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This review is from: Seagate STCS6000100 6TB (2 x 3TB) Personal Cloud 2-bay NAS server
Pros: Attractive case, reasonably quiet, hefty in-line power supply. Browser-based interface is mostly easy to use. Android media app works, more or less. Backs up files automatically and continuously over network or Internet.
Cons: As another reviewer noted, this product seems to be targeted to two completely different audiences, thereby missing both marks. It's being pitched to the home user, yet has many advanced features that they would never use. At the same time, an average user such as myself will likely experience deal-breaking frustration trying to use this device, while a power user or IT specialist will probably find it underpowered and limited.
As a reasonably adept computer person, here's what didn't work for me:
- Attempting to transfer a media library over Wi-Fi will take approximately forever. You'll need a direct cable connection using a gigabyte router. Using a 100meg router didn't take forever – just overnight. But wait, I said, there’s a USB3 port on this device – maybe I can plug it into my computer for a quicker transfer. Nope, it can't be used for that. If your media library is on an external drive, that presumably could be plugged into the Seagate and transferred to the internal drives.
- After transferring 100 or so gigs of media to the Seagate, I discover that the Seagate media app can't access anything in a private folder – only in the public folder. I then attempt to move the 100 gigs from the private to the public folder, and see that will take an estimated 21 hours. Nevermind. A second attempt estimated 10.5 hours, during which time the media server was "unreachable".
- Also note that if you have an R-rated movie that you'd rather your kids not watch, you can't put it in a private folder to keep them from viewing it – you'll need to use some other parental control system.
- The android Seagate media app suffers from the same limitation as most DLNA interfaces, where your files are displayed in one long list, with few advanced sorting or playback features. With videos, this is possibly tolerable, but with music or photos, probably not. There are no shuffle or playlist features for music, no slideshow features for your photos.
- The Sdrive app didn't work at all. "No device found".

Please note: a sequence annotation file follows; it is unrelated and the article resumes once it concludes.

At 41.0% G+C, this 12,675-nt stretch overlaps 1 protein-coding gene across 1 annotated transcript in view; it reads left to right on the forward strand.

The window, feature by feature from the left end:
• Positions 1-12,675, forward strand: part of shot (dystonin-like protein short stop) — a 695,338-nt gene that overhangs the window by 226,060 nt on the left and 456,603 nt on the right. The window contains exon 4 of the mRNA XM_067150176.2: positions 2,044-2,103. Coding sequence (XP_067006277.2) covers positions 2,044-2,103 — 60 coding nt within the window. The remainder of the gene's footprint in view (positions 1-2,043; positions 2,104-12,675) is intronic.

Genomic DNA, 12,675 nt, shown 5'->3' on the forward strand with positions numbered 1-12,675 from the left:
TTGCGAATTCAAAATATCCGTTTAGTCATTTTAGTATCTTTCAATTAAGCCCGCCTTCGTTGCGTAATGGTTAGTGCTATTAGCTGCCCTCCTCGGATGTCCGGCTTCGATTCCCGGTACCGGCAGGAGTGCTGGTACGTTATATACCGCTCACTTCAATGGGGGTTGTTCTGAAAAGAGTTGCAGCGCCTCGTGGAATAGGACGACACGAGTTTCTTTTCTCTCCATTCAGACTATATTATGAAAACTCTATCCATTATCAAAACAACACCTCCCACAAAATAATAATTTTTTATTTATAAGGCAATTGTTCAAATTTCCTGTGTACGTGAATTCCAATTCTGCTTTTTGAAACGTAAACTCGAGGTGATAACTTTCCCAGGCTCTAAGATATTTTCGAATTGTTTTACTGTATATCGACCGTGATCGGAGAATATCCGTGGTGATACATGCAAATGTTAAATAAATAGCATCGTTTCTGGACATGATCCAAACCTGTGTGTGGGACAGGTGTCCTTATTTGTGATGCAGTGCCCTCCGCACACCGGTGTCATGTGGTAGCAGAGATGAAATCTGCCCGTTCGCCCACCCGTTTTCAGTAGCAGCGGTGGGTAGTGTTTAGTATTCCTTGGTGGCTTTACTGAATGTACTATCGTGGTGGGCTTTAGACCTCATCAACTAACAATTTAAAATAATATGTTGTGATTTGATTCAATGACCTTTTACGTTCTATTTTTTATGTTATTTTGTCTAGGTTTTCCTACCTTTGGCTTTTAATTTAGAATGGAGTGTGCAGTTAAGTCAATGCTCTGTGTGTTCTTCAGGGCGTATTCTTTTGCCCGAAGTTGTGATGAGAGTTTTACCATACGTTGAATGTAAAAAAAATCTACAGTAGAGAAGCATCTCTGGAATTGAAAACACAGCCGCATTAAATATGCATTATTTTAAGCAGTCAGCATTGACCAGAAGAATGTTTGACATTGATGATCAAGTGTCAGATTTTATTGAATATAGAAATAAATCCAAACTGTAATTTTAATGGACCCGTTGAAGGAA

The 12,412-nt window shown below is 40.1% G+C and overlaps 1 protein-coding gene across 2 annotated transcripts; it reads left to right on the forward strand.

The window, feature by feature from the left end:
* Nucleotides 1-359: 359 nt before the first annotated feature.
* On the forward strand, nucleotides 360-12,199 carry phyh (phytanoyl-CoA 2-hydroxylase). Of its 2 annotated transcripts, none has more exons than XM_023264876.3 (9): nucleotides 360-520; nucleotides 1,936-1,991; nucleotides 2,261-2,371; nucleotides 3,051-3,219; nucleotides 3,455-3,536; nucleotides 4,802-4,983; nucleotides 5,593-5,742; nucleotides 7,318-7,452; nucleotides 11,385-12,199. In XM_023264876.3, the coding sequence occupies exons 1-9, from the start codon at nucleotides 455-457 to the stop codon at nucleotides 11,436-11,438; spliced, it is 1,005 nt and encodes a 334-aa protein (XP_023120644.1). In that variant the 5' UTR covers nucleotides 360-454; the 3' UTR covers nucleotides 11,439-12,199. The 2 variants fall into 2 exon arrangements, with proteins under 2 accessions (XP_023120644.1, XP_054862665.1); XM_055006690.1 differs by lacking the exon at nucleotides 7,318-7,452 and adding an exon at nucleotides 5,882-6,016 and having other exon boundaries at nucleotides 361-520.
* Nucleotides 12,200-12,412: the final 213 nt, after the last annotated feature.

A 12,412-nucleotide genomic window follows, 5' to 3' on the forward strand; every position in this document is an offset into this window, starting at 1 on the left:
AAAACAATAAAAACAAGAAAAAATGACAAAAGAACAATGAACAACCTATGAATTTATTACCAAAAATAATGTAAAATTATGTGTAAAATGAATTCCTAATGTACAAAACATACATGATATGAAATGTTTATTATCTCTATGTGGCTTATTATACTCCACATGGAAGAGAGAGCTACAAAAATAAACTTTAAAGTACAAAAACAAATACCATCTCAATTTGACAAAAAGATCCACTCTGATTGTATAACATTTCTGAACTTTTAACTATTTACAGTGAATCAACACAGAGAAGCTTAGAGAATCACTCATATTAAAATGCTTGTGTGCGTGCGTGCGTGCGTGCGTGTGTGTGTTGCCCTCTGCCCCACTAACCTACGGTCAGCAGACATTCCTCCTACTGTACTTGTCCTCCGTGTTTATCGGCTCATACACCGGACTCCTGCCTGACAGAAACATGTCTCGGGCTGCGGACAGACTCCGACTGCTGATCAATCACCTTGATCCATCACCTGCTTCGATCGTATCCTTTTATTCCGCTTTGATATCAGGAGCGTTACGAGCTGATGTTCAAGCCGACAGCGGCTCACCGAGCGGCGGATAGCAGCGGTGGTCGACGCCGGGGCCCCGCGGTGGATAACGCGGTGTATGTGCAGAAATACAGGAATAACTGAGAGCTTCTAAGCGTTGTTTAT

- The interfaces contain various links that go nowhere and buttons that do nothing. I called tech support to ask about some of them, and was told that the Seagate media and Sdrive links aren't supposed to work on a PC – only on a tablet (they actually don't do anything on a tablet either.).
- BTW, if you actually want 6TB of storage, be sure to switch out of RAID mode before loading any files, because the switch will erase everything on the drives.
Other Thoughts: If you're a skilled IT professional, you can probably make this box do all sorts of fun things. If not, with some effort you should be able to load a movie library that can be watched over the network, and set up a file backup schedule.READ FULL REVIEW
Pros: Plug-and-play, flawless operation. Universal power supply. Power saving design. QoS. Well ventilated. Will look great with your WRT1900AC Wi-Fi Router.
Cons: This switch is primarily intended as a companion to the WRT1900AC Wi-Fi Router. They fit together and look almost like one unit. If you don't have one of these routers, there's nothing to recommend this switch over cheaper and much more compact options (it's sized to sit under the router) .
Other Thoughts: The original WRT routers were classics, beloved by geeks everywhere. I guess this is like Ford reintroducing the Mustang – the very sight of that iconic blue and black case gets us all excited...READ FULL REVIEW
This review is from: SAMSUNG Wireless Mobile Media Streaming Device STSHX-MTD15EQ (HX-MTD15EQ/G2)
Pros: Nice self-powered USB 3 hard drive. Works almost decently streaming to a Windows 7 laptop. Works OK as a Wi-Fi hotspot.
Cons: This device’s main function – wireless streaming to your phone – didn't work at all on my older – android 2.3 – Droid X. The fails:
The android app is poorly designed to begin with – one can't tell which icons are supposed to be clickable (or perhaps they all are, but some just didn't work). The app pretends not to remember Wi-Fi passwords, but then it apparently does. It then gives you a message about needing to reconnect the Samsung wireless, which again appears to be untrue. If you have any quantity of files on the drive, the app slows to a crawl, and you can't tell for several seconds whether you've successfully clicked a button.
Attempting to play music, I started with a 100 gig library, which completely froze the device. I then deleted things until only a few albums remained, but it still couldn't play a single MP3.
Attempting to stream videos, again no success. One small file eventually played, but only after the entire clip had transferred to the phone.
I fared somewhat better using the browser interface on a laptop; music and video sometimes streamed properly, but the device still liked to freeze and misbehave. The more files on the drive, the worse it performed.
The PDF user's manual is poorly written and poorly translated. It's even a bit of a mystery how to turn the thing on and off: Apparently to turn it off you must first eject it from the computer. And unplugging without ejecting is a definite no-no, sending the device into a state of confusion.
The claims of 750 movies or 375k songs are misleading. Yes you could store that many files, and access them over USB, but even a few thousand music files brings the streaming function to a halt, which then even breaks the Internet connection, requiring a reboot.
Other Thoughts: The concept is nice, and with all the millions of hard-driveless phones and tablets, would certainly fill a need. But only if it worked.READ FULL REVIEW
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